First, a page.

Ultimately, explorer mode can be a good thing to fiddle around with if you're just not having a lot of luck. It'll let you try different strategies without necessarily having to go through a whole bunch of different characters until you figure out what actually works.

    2. I messed with it for a little while, but I didn't like the idea that I wasn't making any progress in the "real" game. Eventually, I collapsed and looked at online spoilers, which obviated the need to experiment.

  13. I'm not sure I get that. This would just be an option for those who wanted it. In fact, they could consider it a "cheat," if they wanted. Why would that affect anyone else's enjoyment of the game? After all, presumably existing fans of these games like it this way.

    Also, if I didn't enjoy the game without permanent death, I could always turn it back on. Since I don't play those games now, much, because of the permanent death, it's hard to see how the developer would lose by this.

  14. Wow, that version of nethack was ugly. Make sure you set IBM graphics to on when that vecomes avalible- it uses extended ASCII to make the game much prettier. I use the nethackw.exe build for the nice UI, but set to IBM Ascii graphics as i find them much more helpful than the tiles, as u need to know what symbol is what at some points. i saw a really nice UI for linux onxe (the Qt version I think) but I couldn't get the nice graphics to work. When you find a version with IBM graphics let me know and I can send you my custom character mappings- I found they were not using all the symbols they could, so I extended it. I have versions for both code pages 850 and 437 (or whatever the common english ones are).

    Also make sure to customize you defaults.nh file, if only to set your favouite type of fruit.

  15. WCG -- permadeath is part of the experience. Sure, you can scum save if you want, just like you can hex edit the save file of any game you want giving yourself godlike abilities... but to do so undermines the game itself, like playing cards face up. But yes, do as you will... but it's not the same experience, at all.

    The joy -- the absolute joy -- of Nethack is that death is around every corner. And yes, it's terrible to die. You have no idea how much I raged one day when, relatively close to ascending, I took off my gloves... and forgot to put them back on. Many reading this will know exactly what happened next, and probably know what weapon I was wielding.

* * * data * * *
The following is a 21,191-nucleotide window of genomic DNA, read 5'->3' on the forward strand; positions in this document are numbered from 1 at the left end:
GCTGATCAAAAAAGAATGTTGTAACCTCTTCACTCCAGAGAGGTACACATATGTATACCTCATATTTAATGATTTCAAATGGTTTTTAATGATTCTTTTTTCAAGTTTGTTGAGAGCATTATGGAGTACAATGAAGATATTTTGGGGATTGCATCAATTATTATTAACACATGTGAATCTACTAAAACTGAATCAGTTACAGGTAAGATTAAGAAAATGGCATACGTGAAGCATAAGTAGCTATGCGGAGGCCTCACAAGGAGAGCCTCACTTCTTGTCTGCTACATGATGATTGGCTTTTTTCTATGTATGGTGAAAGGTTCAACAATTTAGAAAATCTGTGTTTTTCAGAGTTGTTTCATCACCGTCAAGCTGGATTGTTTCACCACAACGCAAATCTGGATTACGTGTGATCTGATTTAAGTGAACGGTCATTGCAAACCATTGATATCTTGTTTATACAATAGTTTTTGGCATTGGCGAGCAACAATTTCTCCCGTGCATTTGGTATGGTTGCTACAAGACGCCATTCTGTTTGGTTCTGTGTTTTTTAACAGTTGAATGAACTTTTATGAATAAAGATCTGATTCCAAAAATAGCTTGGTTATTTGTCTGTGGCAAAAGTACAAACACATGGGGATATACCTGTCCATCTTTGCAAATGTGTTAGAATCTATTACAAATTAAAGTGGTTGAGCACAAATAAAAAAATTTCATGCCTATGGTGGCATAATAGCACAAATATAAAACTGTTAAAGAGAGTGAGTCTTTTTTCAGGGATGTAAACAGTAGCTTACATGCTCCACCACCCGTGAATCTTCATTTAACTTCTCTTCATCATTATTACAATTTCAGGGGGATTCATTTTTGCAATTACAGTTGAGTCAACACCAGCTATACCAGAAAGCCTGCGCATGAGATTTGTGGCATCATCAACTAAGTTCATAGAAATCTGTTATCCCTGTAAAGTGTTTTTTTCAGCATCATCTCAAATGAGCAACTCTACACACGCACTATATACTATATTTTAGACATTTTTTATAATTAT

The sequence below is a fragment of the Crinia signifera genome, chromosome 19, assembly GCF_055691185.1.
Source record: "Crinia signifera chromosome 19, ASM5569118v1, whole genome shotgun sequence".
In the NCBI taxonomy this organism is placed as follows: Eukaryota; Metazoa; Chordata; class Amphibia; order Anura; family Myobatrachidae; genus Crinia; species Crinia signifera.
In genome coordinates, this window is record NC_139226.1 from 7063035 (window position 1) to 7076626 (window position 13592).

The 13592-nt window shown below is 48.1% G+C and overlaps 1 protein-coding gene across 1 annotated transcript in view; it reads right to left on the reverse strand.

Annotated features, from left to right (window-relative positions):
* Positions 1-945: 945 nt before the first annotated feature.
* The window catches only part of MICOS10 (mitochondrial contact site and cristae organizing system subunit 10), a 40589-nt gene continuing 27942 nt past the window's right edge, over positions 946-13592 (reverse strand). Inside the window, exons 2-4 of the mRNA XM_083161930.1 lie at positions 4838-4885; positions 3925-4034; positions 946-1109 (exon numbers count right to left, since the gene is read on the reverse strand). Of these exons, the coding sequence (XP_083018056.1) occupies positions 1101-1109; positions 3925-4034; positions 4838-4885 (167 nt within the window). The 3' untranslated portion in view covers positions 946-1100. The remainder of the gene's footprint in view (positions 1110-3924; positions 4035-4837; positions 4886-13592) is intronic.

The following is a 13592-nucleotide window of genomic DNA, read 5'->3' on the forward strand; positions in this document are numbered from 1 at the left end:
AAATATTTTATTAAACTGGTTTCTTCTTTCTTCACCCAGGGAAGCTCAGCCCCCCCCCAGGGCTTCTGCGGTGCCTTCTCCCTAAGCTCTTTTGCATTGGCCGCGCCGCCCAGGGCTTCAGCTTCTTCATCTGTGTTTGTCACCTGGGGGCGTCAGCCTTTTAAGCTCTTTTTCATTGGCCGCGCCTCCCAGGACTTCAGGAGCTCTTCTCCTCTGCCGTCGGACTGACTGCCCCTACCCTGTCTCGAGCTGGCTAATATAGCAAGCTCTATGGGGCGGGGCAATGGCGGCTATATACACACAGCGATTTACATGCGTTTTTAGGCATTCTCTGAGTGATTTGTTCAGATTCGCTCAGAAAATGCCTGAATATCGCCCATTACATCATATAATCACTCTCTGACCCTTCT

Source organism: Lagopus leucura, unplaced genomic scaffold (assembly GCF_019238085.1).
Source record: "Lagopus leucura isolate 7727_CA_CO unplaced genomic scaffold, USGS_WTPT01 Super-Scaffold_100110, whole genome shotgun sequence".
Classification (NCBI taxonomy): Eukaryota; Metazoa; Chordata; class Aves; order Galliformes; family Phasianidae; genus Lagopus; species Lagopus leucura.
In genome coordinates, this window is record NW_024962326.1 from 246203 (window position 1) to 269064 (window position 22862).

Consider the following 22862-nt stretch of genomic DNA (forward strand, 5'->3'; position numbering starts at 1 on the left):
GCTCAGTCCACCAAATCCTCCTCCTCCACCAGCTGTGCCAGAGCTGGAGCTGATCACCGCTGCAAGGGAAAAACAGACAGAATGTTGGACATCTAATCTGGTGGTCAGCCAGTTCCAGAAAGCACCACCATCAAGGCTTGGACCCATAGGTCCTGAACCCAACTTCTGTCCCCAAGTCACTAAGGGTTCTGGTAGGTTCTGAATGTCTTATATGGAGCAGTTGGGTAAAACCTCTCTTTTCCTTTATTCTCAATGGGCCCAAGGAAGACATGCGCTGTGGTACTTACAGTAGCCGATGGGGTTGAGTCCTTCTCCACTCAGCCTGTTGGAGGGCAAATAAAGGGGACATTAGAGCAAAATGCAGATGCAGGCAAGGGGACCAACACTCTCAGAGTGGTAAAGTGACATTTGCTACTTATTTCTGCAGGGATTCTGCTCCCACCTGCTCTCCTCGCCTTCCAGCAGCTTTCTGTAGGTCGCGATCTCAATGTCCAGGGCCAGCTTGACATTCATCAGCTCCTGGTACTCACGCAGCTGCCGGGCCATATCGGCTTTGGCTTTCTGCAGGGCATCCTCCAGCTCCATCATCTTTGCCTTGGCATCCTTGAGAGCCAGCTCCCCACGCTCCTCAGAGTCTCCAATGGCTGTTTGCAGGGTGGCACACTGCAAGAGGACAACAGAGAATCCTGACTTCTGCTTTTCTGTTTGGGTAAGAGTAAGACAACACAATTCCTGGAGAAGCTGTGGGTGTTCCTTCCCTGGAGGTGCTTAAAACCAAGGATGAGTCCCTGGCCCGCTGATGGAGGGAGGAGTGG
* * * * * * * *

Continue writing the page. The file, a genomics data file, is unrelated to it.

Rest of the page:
But that incredible, terrible, sense of despair is gone when you can just reload. And good riddance you say! (yes, i can hear you saying it) -- why would anyone want to despair?

    And the answer is that to have joy, once must know sadness. And Nethack, a game quite capable of destroying a fully upgraded, ascension-worthy character with one ill-fated key press... can also reward said player in beautiful ways. The times you spend 5 minutes thinking about your next move because you know you're going to die on your next hit, but figure out a way around it... be it a lucky scroll read, or other boon.

    Oh, Nethack, i love thee.

  16. >>You have no idea how much I raged one day when, relatively close to ascending, I took off my gloves... and forgot to put them back on. Many reading this will know exactly what happened next, and probably know what weapon I was wielding.

    I have a pretty good idea, heh.

  17. I've had worse than the cannibalistic dog :) My char was eating a corpse, it made him vomit so I stopped and dropped it. Next message I see : Floyd eats the partially digested (something) corpse. I do like how in ADOM things will get angry if they see you eating the corpses of their brethren :)

  18. When I tried Nethack, the interface defeated me and I went fleeing back to the arms of ADOM. While I'd love to read your thoughts on it, the earliest version I could find is from 2002, so...

    I take pride in the fact that I raised a mindcrafter - one of the most difficult classes - to level 31. Had great stats, artifact weapons and had completed the requirements for the best ending. But I was too scared to continue and he sits there still in Dwarftown, waiting for me to pick it up.

  19. I don't know if thei approach would be good for you, but when I'm into ADOM, I usually start out 6 different characters and play through the game in bites. Character 1 makes it to a certain point. OK, now I'm going to leave him there and take character 2 to that same point in his or her game.

    That stops the huge letdown when a character dies after going pretty far. It also helps me focus better because I have a much closer goal.